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  • Here are a few books that have been released about Burma:
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Burma: A Nation at the Crossroads
Drawing heavily on his many fact-finding visits both inside Burma and along its frontiers, Benedict Rogers gives a unique appraisal of the current ethnic situation and its implications for the nation as a whole. Wide-ranging, expertly researched, and full of brand new accounts of the courage and determination of the Burmese people, Burma: a Nation at the Crossroads explains the country's conflicted history, as well as its contemporary struggle for justice. Released June 2012.

Nowhere to Be Home: Narratives from Survivors of Burma's Military Regime
Last year Voice of Witness published a collection of 22 diverse oral histories from Burma."Nowhere to Be Home" lets men and women from Burma describe in their own words how their lives have been deeply altered by the country’s current military regime: refugees who have fled military-sponsored violence and ethnic and religious persecution; political dissidents jailed and tortured for their actions and youth and community leaders working for solutions at great personal risk.

Abhaya: Burma's Fearlessness
In the new release, Abhaya, James Mackay draws attention to the plight of Burmese political prisoners by way of powerful photographs. Featuring a foreword by Aung San Suu Kyi, and including statements by Human Rights Watch and the AAPP, the book "Abhaya - Burma's Fearlessness" is published in November 2011 by River Books.

Undaunted
Zoya Phan was born in the remote jungles of Burma to the Karen ethnic group, who since the 1960’s has struggled for freedom and democracy against the brutal Burmese military dictatorship. Even though her family constantly lived in hiding, her parents educated her and her siblings to understand the importance of resisting the repressive, to hold their dreams of living in a free society, and to survive myriad relentless attacks.

Than Shwe: Unmasking Burma’s Tyrant by Benedict Rogers
Than Shwe is one of the world’s most brutal dictators, presiding over a military regime that persists in repressing and brutalizing its own people. Until now, his story has not been told. Than Shwe: Unmasking Burma’s Tyrant provides the first-ever account of Than Shwe’s journey from postal clerk to dictator, analyzing his rise through the ranks of the army, his training in psychological warfare, his belief in astrology, his elimination of rivals, and his ruthless suppression of dissent.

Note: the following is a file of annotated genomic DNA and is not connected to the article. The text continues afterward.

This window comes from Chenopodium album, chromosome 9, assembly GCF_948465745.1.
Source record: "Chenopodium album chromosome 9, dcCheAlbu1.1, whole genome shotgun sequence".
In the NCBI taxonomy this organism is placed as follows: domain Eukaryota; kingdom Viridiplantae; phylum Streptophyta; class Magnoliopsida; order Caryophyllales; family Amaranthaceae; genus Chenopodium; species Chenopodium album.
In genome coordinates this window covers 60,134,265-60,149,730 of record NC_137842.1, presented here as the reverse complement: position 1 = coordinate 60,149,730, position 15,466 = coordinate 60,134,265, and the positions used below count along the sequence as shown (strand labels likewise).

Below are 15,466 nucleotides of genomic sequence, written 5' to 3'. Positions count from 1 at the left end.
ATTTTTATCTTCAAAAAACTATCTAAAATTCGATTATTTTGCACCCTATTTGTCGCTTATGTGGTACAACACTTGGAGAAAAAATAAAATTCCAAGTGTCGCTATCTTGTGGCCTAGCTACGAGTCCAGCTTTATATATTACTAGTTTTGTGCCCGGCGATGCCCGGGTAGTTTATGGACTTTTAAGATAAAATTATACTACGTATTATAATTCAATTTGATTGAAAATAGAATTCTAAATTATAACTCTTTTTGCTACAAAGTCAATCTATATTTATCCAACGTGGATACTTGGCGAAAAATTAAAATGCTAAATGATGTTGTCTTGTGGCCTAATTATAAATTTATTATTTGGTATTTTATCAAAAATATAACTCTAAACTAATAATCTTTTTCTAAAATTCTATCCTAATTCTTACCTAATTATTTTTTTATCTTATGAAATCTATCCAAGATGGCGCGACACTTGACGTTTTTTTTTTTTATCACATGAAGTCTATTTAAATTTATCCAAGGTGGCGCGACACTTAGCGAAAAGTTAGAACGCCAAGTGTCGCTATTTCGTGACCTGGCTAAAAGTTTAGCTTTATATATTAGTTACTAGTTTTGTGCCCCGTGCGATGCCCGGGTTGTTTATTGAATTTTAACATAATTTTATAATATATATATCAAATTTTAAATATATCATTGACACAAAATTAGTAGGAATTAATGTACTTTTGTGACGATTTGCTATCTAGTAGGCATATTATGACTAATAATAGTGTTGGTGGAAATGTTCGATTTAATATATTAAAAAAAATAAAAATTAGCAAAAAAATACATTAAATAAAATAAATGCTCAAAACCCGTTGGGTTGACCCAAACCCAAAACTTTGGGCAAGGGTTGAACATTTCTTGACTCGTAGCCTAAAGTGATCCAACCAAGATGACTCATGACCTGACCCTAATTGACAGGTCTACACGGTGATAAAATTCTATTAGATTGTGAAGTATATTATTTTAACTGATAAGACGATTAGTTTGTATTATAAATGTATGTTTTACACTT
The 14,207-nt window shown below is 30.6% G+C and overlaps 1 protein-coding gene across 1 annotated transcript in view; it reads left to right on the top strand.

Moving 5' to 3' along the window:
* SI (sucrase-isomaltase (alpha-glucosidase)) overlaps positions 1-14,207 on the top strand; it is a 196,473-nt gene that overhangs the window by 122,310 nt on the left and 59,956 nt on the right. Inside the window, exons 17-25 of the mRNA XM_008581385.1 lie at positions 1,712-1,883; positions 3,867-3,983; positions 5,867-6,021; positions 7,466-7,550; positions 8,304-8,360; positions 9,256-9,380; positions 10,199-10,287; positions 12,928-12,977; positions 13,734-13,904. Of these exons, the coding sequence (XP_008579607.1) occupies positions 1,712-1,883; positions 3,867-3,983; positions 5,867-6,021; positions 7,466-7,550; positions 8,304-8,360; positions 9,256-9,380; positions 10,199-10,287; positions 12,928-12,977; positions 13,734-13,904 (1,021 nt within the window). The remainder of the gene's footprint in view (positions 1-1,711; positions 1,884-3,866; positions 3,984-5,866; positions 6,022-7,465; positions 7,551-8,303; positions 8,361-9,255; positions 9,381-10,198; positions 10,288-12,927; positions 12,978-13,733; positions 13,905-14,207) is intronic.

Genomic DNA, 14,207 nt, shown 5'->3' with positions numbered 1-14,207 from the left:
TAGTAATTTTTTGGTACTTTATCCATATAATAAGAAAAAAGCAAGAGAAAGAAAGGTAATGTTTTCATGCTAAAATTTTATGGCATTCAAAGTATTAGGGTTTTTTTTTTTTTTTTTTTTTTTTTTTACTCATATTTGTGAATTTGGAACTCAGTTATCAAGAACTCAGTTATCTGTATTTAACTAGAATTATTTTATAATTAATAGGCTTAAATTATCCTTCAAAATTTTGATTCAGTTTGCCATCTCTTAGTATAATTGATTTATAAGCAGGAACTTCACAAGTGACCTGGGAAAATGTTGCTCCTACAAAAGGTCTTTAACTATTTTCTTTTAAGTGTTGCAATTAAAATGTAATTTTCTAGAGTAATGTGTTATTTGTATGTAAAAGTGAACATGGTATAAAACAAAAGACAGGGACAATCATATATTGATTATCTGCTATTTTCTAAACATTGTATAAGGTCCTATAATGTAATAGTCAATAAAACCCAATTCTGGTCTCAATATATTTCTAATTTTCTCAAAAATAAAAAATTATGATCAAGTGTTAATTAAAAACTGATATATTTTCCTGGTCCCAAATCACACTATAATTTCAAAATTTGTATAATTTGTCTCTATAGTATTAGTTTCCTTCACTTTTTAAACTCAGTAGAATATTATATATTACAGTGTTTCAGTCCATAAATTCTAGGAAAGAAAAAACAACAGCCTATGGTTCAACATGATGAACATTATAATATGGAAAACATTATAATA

Freedom from Fear
A new collection of writings by the 1991 Nobel Peace Prize winner includes her acceptance speech as delivered by her son during her six-year incarceration and numerous reminiscences on her role in politics and her fear for her people.

Living Silence in Burma: Surviving under Military Rule
This exceptionally readable account of Burma gives a graphic, often moving, and always insightful picture of what life under military rule is like for ordinary Burmese. This survey takes in a wide diversity of ordinary people and communities.

The Voice of Hope by Aung San Suu Kyi and Alan Clements
“The Voice of Hope is a rare and intimate journey to the heart of her struggle. Over a period of nine months, Alan Clements, the first American ordained as a Buddhist monk in Burma, met with Aung San Suu Kyi shortly after her release from her first house arrest in July 1995. With her trademark ability to speak directly and compellingly, she presents here her vision of engaged compassion and describes how she has managed to sustain her hope and optimism.”

From the Land of Green Ghosts: A Burmese Odyssey
Pascal, a member of the Kayan Padaung tribe, was the first member of his community to study English at a university. Within months of his meeting with Dr. Casey, Pascal’s world lay in ruins. Burma’s military dictatorship forces him to sacrifice his studies, and the regime’s brutal armed forces murder his lover. Fleeing to the jungle, he becomes a guerrilla fighter in the life-or-death struggle against the government. In desperation, he writes a letter to the Englishman he met in Mandalay.



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